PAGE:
By Daniel Duque, March 7, 2023
CPP held its Black History Experience event Feb. 28 to wrap up Black History Month by celebrating Black students and honoring multiple icons of Black history.
The event was organized by the African American Student Center, the Black Student Union and the Centers for Transformation, Retention, Equity & Empowerment in an effort to offer creative and engaging experiences to honor Black history.
AASC Coordinator Derick Prince explained the idea behind the Black History Experience event.
“Myself, another staff member and students decided that we wanted to do this event to culminate Black History Month,” said Prince. “Students wanted to do something that was interactive for them and people who attend the event as well.”
Jake Northington, coordinator of Black Achievement Success and Engagement in Science, talked about the purpose of the event and its meaning.
“Throughout the month, you learn a little bit of the history of hip hop. You may learn about the civil rights movement. At the end of it all, you come here to the Black History Experience and now you get to experience a Black person in history through the student,” said Northington.
One of the highlights of Black History Experience was the cover of the song “Strange Fruit” by singer Billie Holiday, which music industries student Nyilah Palmer interpreted on stage.
“I love Billie, I love jazz, and I think if you love jazz, you love classics like Billie Holiday and Ella Fitzgerald,” said Palmer. “They were people who were such powerhouses at the time, where they didn’t have the opportunities like white people did, so Billie Holiday having this beautiful, illustrious career where she was shot to fame wasn’t normal for Black people, and I think it is such an inspirational story.”
At the same time, Palmer gave a word of advice to speak up against injustices.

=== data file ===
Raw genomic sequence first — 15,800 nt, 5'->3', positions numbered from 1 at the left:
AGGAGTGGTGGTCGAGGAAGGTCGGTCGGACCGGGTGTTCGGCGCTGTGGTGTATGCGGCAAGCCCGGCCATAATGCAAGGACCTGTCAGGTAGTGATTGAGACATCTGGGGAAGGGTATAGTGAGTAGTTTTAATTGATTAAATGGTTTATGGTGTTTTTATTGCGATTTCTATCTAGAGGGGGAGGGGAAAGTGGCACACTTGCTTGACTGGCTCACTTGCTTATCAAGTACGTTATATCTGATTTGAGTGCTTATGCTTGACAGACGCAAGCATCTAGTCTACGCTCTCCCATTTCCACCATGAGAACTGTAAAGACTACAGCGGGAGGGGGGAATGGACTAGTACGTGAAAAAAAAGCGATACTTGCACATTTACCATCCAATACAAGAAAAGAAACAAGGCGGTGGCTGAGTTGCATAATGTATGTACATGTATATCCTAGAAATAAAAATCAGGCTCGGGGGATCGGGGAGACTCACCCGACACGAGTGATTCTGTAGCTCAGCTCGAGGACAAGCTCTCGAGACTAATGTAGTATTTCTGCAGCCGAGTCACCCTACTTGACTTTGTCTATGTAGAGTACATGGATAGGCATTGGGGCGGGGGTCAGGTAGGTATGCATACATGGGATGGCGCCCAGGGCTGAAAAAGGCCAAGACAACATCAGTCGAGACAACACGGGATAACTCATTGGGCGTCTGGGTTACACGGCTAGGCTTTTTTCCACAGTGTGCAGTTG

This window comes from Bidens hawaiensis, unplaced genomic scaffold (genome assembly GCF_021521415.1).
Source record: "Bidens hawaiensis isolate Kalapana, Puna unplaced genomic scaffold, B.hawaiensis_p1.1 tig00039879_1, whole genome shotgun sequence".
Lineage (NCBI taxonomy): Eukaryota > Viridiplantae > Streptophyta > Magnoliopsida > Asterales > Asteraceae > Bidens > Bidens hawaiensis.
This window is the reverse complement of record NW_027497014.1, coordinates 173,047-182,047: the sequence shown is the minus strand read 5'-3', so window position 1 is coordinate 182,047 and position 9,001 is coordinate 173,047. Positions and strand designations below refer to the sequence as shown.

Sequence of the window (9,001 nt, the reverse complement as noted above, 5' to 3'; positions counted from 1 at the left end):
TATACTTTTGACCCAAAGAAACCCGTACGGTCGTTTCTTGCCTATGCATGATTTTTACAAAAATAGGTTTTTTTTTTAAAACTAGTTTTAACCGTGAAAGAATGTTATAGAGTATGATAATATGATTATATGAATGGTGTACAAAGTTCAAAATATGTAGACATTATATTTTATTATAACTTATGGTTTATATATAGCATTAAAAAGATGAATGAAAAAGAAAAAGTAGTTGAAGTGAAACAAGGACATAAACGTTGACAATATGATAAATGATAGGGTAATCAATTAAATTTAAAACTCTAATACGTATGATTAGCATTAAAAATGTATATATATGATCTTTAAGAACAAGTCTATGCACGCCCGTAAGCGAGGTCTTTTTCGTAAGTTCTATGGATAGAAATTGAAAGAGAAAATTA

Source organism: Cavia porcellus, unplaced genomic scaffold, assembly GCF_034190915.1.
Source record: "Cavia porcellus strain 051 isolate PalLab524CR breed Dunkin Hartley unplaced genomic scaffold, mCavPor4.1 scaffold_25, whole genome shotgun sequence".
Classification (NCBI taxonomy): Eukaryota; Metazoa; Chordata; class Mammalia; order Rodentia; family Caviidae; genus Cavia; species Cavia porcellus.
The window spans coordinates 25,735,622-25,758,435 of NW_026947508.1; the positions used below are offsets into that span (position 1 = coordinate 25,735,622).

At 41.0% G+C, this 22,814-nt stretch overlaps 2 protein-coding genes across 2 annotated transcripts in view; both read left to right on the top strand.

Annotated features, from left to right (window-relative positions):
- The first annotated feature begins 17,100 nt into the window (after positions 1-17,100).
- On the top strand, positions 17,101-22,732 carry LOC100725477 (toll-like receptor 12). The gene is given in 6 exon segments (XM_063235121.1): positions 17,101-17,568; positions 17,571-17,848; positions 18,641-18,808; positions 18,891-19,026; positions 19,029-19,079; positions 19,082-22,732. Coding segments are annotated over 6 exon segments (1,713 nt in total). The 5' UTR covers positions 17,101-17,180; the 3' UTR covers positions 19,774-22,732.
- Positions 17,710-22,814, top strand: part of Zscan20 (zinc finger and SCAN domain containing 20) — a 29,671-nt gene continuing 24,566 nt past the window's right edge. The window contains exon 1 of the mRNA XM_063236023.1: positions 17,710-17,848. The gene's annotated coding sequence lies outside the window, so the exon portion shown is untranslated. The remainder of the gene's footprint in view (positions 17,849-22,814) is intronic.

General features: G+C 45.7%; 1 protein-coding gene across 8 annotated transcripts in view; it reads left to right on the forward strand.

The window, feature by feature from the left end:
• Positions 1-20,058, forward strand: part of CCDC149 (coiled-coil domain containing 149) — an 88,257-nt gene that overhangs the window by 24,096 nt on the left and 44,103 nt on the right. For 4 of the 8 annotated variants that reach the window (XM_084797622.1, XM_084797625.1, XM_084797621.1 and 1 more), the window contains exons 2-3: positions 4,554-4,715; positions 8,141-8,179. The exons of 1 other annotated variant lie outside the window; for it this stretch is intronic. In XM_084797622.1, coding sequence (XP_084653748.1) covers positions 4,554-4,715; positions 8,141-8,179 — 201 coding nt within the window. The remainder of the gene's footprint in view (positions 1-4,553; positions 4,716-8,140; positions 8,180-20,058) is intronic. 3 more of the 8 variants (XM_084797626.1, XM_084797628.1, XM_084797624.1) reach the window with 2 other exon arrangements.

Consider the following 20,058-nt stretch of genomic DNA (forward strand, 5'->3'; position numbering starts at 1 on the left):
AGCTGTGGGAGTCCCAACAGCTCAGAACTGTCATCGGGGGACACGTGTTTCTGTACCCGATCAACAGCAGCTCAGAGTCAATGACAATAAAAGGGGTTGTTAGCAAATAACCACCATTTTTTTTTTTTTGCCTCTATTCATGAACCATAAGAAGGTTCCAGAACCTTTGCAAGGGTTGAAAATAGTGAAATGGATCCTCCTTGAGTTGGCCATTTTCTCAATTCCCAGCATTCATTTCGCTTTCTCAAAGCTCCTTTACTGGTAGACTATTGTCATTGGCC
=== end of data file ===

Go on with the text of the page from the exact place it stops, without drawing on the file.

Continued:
“When something is wrong and not as it should be, we as Black people, as a community and human beings, it is alright to speak up about it,” said Palmer.
Biology student Nwamaka Ofoegbu, who played singer Sister Rosetta Tharpe, expressed what Tharpe meant to Black history.
“Rosetta Tharpe represents a strong Black female figure who is hidden. She created the rock ‘n’ roll genre. She is known as the mother of rock ‘n’ roll, but the thing is not many people know that much about her.” said Ofoegbu. She described Tharpe as a representation of “strength and uniqueness. ”
Ofoegbu added by stating the fact that many Black creators on social media do not get enough recognition towards their content compared to white creators. She concluded by commenting on the importance of recognizing Black creators to “learn more about them and give them the proper recognition they deserve.” .
Muhammad Ali, Ella Baker, Harriet Tubman, Frederick Douglas, Althea Gibson and Anthony Crawford are examples of the multiple Black history icons, who students and faculty celebrated along Black literature, art and inventions during the Black History Experience event to give Black History Month a grand finale at CPP.
“I think we should not just have a month,” said history student Erianah Benjamin. “I feel that Black history should be taught and celebrated yearlong.”
Feature image by Daniel Duque
Show Comments (0)